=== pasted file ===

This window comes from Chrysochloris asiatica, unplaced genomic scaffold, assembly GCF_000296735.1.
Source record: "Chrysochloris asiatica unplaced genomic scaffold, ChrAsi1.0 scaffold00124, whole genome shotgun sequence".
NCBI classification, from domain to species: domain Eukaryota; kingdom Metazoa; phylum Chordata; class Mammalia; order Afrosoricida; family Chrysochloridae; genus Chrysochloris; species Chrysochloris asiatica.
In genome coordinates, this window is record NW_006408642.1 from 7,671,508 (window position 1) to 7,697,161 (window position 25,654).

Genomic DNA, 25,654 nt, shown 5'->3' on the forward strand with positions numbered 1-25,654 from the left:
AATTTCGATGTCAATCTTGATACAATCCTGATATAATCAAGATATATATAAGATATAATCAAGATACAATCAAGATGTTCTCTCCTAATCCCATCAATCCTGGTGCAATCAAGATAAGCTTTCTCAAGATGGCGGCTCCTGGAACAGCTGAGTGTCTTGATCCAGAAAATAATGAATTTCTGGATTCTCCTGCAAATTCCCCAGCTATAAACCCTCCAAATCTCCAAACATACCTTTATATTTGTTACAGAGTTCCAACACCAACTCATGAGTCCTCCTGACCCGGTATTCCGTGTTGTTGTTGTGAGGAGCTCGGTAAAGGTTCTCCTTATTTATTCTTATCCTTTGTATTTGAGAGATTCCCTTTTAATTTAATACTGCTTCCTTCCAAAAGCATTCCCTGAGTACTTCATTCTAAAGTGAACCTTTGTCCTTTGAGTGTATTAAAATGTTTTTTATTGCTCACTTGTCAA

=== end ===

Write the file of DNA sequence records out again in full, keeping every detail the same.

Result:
This window comes from Chrysochloris asiatica, unplaced genomic scaffold, assembly GCF_000296735.1.
Source record: "Chrysochloris asiatica unplaced genomic scaffold, ChrAsi1.0 scaffold00124, whole genome shotgun sequence".
NCBI classification, from domain to species: domain Eukaryota; kingdom Metazoa; phylum Chordata; class Mammalia; order Afrosoricida; family Chrysochloridae; genus Chrysochloris; species Chrysochloris asiatica.
In genome coordinates, this window is record NW_006408642.1 from 7,671,508 (window position 1) to 7,697,161 (window position 25,654).

Genomic DNA, 25,654 nt, shown 5'->3' on the forward strand with positions numbered 1-25,654 from the left:
AATTTCGATGTCAATCTTGATACAATCCTGATATAATCAAGATATATATAAGATATAATCAAGATACAATCAAGATGTTCTCTCCTAATCCCATCAATCCTGGTGCAATCAAGATAAGCTTTCTCAAGATGGCGGCTCCTGGAACAGCTGAGTGTCTTGATCCAGAAAATAATGAATTTCTGGATTCTCCTGCAAATTCCCCAGCTATAAACCCTCCAAATCTCCAAACATACCTTTATATTTGTTACAGAGTTCCAACACCAACTCATGAGTCCTCCTGACCCGGTATTCCGTGTTGTTGTTGTGAGGAGCTCGGTAAAGGTTCTCCTTATTTATTCTTATCCTTTGTATTTGAGAGATTCCCTTTTAATTTAATACTGCTTCCTTCCAAAAGCATTCCCTGAGTACTTCATTCTAAAGTGAACCTTTGTCCTTTGAGTGTATTAAAATGTTTTTTATTGCTCACTTGTCAA